Let us then guard with peculiar vigilance the youthful mind, and with all suitable measures impress it with such sentiments of disgust and horror of the vice of intemperance, as to cause it to shrink from its very approach. Carry the subject into our Infant and Sunday schools and call on the managers and teachers of those institutions to aid youth, by the circulation of suitable tracts, and by such other instructions as may be deemed proper. Let the rising generations be protected but for a few years, and the present rage of drunkards will have disappeared from among us, and there will be no new recruits to take their place.
7. Let intelligent ' efficient agents be sent out in every portion of our country to spread abroad information upon the subject of intemperance, to rouse up the people to a sense of their danger, and to form temperance societies; and let there be such a system of correspondence and cooperation established among these associations as will convey information to each and impart energy and efficiency to the whole. 'No great melioration of the human condition was ever achieved without the concurrent effort of numbers; and no extended and well directed association of moral influence was never made in vain.'
8. Let all who regard the virtue, the honor, and the patriotism of their country, withhold their suffrages from such candidates for office, as are concerned in the commerce or manufacture of ardent spirit; and above all, from such as offer it as a bribe to secure their elevation to power. It is derogatory to the liberties of our country, that office can be attained by such corruption- be held by such a tenure.
9. Let the Minister of the Gospel, wherever called to labor, exert their influence by precept and example, in promoting the cause of temperance;-many of them have already stepped forth, and with a noble boldness have proclaimed the alarm, and have led on in the work of reformation; but many timid spirits still linger, and others seem not deeply impressed with the importance of the subject and the responsibility of their station. Ye venerated men! you are not only called to stand forth as our moral beacons, and to be unto us burning and shining lights; but you are placed as watchmen upon our walls, to announce to us the approach of danger. It is mainly through your example and your labors, that religion and virtue are so extensively disseminated through our country that this land is not now a moral waste. You have ever exerted an important influence in society, and have held a high place in the confidence and affections of the people. You are widely spread over the country, and the scene of your personal labors will furnish you with frequent opportunities to diffuse information upon the subject of temperance, and to advance its progress. Let me then entreat you to arouse to a scene of the dignity and responsibility of your office, and ask you, one and all, to grant us your active and hearty cooperation.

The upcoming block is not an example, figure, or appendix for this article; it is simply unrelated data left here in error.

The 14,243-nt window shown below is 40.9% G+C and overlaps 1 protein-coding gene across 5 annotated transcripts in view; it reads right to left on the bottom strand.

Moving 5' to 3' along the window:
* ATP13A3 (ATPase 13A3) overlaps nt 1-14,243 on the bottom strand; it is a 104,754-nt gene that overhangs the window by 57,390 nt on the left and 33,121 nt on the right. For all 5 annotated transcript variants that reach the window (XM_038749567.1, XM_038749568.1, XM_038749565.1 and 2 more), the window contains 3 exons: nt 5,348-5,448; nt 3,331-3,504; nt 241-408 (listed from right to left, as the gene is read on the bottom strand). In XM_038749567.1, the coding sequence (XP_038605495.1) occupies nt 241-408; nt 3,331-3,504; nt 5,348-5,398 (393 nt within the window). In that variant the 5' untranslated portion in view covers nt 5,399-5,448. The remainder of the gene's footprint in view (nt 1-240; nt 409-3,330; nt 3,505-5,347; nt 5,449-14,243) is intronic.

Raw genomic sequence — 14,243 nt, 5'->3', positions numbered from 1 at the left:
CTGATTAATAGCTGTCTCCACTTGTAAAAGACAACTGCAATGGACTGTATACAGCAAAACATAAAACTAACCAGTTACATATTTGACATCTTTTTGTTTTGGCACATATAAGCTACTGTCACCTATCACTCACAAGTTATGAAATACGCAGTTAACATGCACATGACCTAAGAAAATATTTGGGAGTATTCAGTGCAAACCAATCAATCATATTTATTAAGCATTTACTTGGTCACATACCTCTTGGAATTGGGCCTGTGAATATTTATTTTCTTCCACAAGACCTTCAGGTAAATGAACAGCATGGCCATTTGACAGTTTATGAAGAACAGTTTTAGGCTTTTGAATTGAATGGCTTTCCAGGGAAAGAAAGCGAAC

10. Appeal to the female sex of your country, and ask them to come to your assistance; and if they will consent to steel their hearts against the inebriate, to shut out from their society the man who visits the tippling shop, their influence will be omnipotent. And by what power, ye mothers, and wives, and daughters, shall I invoke your aid? Shall I carry you to the house of the drunkard, and point you to his weeping and broken hearted wife, his suffering and degraded children, robed in rags and poverty and vice? Shall I go with you to the almshouse, the orphan asylum, and to the retreat of the insane, that your sensibility may be aroused?- Shall I ask you to accompany me to the penitentiary and the prison, that you may there behold the end of intemperance? Nay, shall I draw back the curtain and disclose to you the scene of the drunkard's death bed? No- I will not demand of you a task so painful;-rather let me remind you that you are to become the mothers of our future heroes and statesmen, philosophers and divines, lawyers and physicians; -and shall they be enfeebled in body, debauched in morals, disordered in intellect, or healthy, pure, and full of mental energy?-- It is for you to decide this question. You have the future destiny of our beloved country in your hands. Let me entreat you then, for your children's sake, and for our country's sake, not to ally yourselves to the drunkard, nor to put the cup to the mouth of your offspring, and thereby implant in them a craving for ardent spirit, which, once produced, is seldom eradicated, rather 'bring them to your family altar, and make them swear eternal hatred to ardent spirit.'
11. Call upon all public and private associations, religious, literary, and scientific, to banish ardent spirit from their circle;-call upon the agricultural, manufacturing, and commercial establishments, to withhold it from those engaged in their employment; call upon the legislatures of the different states, to cooperate by the enactment of such laws as will discourage the vending of ardent spirit, and render licenses to sell it unattainable;--call upon the proper officers, to banish from the army and navy that article, which of all others, is most calculated to enfeeble the physical energies, corrupt the corals, destroy the patriotism, and damp the courage of our soldiers and sailors;- call upon our national legislature, to impose such duties on the distillation and importation of ardent spirit as will ultimately exclude it from the list of articles of commerce, and eradicate it from the country.
Finally, call upon every sober man, woman and child, to raise their voices, their hearts, and their hands in this sacred cause, and never hold their peace, never cease their prayers, never stay their exertions, till intemperance shall be banished from our land and from the world.